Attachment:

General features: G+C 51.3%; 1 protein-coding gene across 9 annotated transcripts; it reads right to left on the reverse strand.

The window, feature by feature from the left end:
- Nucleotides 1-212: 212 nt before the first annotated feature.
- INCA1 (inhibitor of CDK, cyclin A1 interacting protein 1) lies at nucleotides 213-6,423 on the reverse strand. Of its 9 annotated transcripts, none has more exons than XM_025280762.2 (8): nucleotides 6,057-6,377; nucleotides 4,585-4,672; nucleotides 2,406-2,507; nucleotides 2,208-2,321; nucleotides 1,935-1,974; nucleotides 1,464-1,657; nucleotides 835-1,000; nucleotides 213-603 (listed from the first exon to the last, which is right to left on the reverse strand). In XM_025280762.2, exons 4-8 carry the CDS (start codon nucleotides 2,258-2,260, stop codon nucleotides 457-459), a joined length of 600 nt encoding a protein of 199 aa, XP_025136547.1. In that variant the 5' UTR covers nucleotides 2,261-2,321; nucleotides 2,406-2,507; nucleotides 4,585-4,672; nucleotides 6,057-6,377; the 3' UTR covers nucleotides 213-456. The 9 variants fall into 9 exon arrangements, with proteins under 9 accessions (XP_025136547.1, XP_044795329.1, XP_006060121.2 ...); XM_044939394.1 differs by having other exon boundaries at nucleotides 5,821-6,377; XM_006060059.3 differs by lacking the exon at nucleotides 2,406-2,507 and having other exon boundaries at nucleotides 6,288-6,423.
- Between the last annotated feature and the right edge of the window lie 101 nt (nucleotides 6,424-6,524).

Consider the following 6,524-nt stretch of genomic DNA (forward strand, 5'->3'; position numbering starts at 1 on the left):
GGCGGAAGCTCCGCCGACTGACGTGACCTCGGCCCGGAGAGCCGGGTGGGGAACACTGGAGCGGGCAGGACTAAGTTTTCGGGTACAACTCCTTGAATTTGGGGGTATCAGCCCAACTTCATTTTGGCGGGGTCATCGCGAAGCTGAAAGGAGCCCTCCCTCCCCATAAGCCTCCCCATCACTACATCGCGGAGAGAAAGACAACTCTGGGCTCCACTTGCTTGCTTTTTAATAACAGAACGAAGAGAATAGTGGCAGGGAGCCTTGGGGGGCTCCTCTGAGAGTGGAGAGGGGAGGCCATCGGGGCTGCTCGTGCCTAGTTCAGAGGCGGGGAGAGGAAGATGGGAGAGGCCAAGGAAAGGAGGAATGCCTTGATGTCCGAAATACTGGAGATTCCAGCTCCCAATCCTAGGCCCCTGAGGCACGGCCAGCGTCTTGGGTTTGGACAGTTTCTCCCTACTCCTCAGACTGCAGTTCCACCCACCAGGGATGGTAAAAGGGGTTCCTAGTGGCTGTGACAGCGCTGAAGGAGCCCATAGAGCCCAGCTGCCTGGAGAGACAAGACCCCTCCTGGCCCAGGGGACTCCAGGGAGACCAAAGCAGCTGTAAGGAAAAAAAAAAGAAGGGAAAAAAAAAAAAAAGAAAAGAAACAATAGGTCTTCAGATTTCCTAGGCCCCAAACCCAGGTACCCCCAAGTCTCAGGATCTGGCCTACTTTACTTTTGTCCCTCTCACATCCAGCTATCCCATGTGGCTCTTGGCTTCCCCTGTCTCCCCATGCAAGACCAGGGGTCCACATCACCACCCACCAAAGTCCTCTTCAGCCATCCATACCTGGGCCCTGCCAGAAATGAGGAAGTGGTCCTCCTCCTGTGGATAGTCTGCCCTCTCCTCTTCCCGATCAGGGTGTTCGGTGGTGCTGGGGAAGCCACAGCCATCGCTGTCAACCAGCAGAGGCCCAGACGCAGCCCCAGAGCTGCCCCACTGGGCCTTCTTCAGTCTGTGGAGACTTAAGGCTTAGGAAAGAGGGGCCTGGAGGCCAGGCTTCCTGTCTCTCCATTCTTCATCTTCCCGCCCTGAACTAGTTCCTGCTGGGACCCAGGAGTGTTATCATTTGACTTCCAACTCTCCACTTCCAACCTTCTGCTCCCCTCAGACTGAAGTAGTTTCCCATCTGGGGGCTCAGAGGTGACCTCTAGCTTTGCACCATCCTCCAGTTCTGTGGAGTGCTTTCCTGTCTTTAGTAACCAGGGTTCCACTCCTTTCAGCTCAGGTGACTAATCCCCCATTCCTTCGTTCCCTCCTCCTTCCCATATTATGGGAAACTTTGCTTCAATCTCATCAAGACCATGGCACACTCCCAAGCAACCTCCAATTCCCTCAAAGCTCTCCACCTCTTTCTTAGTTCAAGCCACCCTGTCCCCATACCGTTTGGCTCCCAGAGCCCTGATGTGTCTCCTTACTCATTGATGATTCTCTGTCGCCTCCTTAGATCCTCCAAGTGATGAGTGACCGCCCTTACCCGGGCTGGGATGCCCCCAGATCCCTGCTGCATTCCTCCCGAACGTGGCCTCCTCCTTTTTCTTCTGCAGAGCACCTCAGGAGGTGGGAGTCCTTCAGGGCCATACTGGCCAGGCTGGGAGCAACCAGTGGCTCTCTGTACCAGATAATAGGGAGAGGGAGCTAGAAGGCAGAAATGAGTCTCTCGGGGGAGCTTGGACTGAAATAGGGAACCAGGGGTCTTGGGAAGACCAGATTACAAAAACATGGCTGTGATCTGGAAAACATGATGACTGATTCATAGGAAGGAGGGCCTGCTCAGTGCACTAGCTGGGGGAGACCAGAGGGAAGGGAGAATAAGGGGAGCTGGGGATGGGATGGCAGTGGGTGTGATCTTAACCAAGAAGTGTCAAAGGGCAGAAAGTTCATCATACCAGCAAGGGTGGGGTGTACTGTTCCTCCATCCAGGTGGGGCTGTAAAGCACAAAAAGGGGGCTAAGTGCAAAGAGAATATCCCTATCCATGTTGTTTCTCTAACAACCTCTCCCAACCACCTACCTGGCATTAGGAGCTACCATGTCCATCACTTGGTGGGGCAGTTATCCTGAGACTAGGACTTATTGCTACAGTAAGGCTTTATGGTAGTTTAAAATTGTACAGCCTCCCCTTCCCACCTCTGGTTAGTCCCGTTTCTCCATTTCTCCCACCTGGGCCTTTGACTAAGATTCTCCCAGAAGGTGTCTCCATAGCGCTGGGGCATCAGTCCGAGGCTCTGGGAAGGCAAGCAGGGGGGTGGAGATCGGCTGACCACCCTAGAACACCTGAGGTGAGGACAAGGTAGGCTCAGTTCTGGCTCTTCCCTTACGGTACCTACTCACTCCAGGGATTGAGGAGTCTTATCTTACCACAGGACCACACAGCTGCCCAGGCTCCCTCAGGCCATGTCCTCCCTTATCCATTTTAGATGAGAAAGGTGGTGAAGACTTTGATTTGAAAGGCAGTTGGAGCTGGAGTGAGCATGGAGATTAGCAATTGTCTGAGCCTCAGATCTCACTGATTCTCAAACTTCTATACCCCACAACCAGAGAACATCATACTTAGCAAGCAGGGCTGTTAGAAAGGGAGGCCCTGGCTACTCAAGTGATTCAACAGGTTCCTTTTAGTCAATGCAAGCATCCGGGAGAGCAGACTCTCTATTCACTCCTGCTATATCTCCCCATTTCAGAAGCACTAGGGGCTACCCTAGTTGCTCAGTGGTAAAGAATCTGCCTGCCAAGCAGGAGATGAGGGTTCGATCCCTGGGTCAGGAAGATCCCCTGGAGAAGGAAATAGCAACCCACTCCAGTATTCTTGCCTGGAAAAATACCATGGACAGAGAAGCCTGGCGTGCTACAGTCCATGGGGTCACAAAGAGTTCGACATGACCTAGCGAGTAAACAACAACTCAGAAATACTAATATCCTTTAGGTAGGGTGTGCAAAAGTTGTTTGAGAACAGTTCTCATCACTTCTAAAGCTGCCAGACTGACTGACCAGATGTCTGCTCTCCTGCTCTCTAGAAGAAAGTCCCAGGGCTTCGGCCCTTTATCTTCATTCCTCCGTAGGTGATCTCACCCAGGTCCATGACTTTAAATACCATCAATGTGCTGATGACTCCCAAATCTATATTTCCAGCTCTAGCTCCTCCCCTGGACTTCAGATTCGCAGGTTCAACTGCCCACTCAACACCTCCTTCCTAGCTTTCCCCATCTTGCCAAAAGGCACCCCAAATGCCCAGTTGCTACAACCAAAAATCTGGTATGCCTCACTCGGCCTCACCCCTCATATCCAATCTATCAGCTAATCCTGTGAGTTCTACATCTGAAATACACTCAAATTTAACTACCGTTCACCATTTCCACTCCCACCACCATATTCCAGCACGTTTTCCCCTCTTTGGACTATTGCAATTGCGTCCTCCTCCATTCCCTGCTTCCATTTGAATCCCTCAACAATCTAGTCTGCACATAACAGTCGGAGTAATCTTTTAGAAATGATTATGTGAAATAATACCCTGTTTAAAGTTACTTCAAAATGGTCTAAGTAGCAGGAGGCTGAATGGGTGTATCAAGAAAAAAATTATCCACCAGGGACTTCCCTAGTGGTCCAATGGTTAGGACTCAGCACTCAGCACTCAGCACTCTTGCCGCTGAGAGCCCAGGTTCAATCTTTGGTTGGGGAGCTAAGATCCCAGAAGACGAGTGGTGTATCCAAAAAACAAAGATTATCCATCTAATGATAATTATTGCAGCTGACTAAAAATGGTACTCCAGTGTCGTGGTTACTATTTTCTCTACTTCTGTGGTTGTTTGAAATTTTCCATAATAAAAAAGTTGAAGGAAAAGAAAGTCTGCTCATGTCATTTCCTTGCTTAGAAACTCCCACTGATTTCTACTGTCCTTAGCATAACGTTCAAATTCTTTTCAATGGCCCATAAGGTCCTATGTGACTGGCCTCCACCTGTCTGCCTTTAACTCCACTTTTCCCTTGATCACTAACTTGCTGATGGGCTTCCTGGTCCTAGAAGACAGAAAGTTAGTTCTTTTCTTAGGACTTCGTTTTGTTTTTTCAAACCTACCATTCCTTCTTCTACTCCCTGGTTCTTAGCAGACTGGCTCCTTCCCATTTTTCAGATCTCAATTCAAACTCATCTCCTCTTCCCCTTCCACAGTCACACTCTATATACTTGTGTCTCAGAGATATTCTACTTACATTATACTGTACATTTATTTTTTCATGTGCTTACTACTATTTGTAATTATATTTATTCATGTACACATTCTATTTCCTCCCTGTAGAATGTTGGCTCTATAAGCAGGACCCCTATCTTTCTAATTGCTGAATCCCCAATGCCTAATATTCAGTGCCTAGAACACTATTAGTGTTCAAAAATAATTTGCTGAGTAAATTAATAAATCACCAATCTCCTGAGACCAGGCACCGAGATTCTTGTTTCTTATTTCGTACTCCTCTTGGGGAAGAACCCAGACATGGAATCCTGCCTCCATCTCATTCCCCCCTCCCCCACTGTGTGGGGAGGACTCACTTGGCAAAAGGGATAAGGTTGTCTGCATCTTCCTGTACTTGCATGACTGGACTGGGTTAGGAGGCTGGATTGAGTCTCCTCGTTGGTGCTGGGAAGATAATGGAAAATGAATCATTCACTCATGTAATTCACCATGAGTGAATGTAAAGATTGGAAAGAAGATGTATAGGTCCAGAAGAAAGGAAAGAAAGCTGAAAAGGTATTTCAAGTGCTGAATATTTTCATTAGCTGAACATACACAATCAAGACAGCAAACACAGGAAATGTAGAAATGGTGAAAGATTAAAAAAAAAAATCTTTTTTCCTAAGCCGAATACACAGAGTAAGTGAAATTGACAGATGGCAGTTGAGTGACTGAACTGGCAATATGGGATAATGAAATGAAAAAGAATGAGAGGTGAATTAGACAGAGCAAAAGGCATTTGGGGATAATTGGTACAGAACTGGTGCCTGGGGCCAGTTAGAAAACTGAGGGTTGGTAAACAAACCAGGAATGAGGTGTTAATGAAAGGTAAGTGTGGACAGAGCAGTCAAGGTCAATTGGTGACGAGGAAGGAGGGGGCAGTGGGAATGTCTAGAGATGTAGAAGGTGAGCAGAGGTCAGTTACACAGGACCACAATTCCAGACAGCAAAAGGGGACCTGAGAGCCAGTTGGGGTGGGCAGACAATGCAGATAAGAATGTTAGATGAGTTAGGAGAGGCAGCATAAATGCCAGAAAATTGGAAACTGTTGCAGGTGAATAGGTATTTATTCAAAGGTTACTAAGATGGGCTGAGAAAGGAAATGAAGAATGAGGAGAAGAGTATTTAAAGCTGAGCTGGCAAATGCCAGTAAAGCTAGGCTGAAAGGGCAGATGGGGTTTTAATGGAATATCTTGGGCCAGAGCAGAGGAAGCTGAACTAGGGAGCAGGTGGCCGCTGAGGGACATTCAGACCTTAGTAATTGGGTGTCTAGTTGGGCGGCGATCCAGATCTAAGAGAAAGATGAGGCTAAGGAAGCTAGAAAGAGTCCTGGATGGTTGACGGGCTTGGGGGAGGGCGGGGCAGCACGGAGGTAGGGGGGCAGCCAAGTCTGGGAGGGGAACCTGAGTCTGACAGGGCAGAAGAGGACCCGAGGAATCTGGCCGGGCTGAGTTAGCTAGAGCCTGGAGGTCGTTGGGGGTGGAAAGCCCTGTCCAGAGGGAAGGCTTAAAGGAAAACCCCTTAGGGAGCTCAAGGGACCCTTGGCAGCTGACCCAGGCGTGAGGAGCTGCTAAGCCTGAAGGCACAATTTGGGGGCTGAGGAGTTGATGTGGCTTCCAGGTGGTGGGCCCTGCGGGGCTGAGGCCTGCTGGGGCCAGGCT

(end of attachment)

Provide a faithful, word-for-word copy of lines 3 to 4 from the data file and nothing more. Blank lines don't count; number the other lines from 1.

- Nucleotides 1-212: 212 nt before the first annotated feature.
- INCA1 (inhibitor of CDK, cyclin A1 interacting protein 1) lies at nucleotides 213-6,423 on the reverse strand. Of its 9 annotated transcripts, none has more exons than XM_025280762.2 (8): nucleotides 6,057-6,377; nucleotides 4,585-4,672; nucleotides 2,406-2,507; nucleotides 2,208-2,321; nucleotides 1,935-1,974; nucleotides 1,464-1,657; nucleotides 835-1,000; nucleotides 213-603 (listed from the first exon to the last, which is right to left on the reverse strand). In XM_025280762.2, exons 4-8 carry the CDS (start codon nucleotides 2,258-2,260, stop codon nucleotides 457-459), a joined length of 600 nt encoding a protein of 199 aa, XP_025136547.1. In that variant the 5' UTR covers nucleotides 2,261-2,321; nucleotides 2,406-2,507; nucleotides 4,585-4,672; nucleotides 6,057-6,377; the 3' UTR covers nucleotides 213-456. The 9 variants fall into 9 exon arrangements, with proteins under 9 accessions (XP_025136547.1, XP_044795329.1, XP_006060121.2 ...); XM_044939394.1 differs by having other exon boundaries at nucleotides 5,821-6,377; XM_006060059.3 differs by lacking the exon at nucleotides 2,406-2,507 and having other exon boundaries at nucleotides 6,288-6,423.